Jane Addams may not be a name you recognize, but at her death in 1935, she served as one of America’s most famous and influential women, mainly for establishing Hull House, a community center prototype. She also was the first American woman to win a Nobel Peace Prize.
Raised in middle-class comfort, Addams first saw poverty at age 6, when her father, an Illinois senator and friend of Abraham Lincoln, took her along on an errand in a poor neighborhood. She remembered asking why people lived in such terrible, cramped quarters. Told they didn’t have the money to live better, she vowed to build “a large house right in the midst of horrid little houses like these,” so that children could play.
That’s exactly what she did. In 1889, Addams and a friend bought an old mansion in the slums and fashioned it into a community hub.
At the time, most Chicago residents were immigrants. Hull House offered English tutoring and job training, and within two years drew 2,000 people a week to its doors.
Addams’ characteristics give a clue to how she did it:
- Practicality. She got things done. Her operation provided child care, hot lunches and social clubs, later expanding to include an art gallery, swimming pool, library, gym, theater group and music school.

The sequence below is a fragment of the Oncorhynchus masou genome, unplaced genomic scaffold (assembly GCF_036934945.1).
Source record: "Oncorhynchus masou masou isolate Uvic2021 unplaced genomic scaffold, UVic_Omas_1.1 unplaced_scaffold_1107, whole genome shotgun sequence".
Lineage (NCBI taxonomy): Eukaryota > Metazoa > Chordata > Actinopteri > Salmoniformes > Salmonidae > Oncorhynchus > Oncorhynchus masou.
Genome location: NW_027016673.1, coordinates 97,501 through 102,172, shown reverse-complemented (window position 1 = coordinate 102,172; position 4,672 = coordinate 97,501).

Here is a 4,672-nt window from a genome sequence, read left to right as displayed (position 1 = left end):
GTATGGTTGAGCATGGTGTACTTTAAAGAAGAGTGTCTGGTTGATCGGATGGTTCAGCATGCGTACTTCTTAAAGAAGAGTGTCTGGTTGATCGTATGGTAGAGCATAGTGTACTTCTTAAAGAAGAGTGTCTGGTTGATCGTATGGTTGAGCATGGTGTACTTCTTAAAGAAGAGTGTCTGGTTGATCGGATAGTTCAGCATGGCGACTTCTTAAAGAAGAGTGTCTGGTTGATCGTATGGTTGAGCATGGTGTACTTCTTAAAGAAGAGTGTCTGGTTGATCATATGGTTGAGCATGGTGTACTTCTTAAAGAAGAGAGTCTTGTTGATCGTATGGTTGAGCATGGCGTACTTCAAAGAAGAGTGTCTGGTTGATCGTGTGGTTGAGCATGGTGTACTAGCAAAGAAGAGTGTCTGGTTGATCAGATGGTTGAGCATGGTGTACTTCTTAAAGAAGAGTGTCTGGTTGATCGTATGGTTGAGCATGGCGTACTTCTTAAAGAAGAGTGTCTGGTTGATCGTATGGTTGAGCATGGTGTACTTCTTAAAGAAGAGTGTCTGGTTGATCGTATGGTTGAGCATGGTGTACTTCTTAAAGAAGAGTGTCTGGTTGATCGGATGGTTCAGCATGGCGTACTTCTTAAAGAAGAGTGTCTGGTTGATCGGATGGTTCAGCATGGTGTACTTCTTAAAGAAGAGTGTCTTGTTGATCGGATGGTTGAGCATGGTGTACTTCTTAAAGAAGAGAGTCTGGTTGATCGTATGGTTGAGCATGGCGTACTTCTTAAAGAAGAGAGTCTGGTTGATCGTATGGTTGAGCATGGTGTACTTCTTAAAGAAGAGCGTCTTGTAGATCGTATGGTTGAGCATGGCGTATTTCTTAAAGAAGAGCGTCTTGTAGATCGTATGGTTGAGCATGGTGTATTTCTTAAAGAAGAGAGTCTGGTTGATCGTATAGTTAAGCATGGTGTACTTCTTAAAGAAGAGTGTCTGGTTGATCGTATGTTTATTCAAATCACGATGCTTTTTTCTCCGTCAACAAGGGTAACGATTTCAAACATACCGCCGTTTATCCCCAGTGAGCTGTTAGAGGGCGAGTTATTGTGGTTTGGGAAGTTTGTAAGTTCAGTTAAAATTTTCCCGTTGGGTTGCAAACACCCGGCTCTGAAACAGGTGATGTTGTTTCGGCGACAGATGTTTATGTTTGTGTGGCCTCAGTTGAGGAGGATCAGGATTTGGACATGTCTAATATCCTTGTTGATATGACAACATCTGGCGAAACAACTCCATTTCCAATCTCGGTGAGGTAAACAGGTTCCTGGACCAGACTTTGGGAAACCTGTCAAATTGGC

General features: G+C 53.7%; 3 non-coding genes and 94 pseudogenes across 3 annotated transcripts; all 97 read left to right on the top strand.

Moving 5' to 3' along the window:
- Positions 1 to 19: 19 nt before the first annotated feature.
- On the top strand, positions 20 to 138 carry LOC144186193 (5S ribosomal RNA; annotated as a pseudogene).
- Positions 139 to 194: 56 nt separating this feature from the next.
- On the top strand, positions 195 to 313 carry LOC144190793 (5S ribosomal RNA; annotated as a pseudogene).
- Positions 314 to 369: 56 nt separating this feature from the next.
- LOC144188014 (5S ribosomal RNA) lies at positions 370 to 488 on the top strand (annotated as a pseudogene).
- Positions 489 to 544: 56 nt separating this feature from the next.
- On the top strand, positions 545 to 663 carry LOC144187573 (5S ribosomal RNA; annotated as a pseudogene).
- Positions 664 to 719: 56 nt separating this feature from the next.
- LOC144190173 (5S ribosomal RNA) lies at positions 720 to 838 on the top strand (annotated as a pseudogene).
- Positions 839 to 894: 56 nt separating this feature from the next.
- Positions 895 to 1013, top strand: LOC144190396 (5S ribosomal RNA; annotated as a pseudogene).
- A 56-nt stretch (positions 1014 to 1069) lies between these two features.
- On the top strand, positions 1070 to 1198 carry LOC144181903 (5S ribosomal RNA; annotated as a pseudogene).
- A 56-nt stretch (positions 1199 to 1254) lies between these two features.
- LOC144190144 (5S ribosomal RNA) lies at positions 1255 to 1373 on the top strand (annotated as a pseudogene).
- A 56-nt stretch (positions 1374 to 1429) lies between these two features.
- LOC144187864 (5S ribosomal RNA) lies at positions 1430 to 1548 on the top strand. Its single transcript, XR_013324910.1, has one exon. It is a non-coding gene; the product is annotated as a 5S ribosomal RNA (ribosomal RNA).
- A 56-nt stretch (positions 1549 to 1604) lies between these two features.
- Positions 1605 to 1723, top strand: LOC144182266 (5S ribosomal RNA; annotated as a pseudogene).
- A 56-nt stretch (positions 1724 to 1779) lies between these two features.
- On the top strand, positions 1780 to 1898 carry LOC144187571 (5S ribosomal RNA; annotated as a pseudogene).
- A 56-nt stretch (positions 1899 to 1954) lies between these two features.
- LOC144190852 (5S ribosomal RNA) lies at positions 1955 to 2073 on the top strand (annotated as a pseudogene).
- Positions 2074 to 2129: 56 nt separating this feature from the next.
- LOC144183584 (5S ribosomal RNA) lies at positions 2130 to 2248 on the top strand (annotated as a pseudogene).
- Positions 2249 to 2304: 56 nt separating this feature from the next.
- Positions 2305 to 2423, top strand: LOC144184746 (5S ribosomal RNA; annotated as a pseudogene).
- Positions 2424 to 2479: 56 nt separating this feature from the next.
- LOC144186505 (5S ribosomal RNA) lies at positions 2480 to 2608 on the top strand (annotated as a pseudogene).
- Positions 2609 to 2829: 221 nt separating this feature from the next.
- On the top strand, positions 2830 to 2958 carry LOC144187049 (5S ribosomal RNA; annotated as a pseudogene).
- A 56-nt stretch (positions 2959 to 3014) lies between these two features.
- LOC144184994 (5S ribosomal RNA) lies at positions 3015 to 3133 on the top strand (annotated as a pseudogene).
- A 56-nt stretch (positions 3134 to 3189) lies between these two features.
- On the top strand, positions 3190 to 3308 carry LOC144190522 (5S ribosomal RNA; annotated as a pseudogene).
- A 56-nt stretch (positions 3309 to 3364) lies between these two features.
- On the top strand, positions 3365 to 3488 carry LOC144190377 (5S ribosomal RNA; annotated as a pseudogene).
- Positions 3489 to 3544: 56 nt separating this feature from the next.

- High principles. Addams pushed for laws to improve factory conditions. When a group of manufacturers offered her $50,000 to use for philanthropy, she realized it was a bribe and declined the offer.
- Innovation. Much of Addams’ work became the basis for new laws on child labor, juvenile justice, unemployment insurance and elder care.
- Bravery. Addams was reviled in some quarters because she backed unpopular causes: not only peace, but also women’s equality and a decent standard of living. She advocated for public parks, protective services for children, and better sanitation, working conditions and wages. When she died, 6,000 people came to her funeral and the U.S. interior secretary hailed her as the “truest American,” with “none braver.”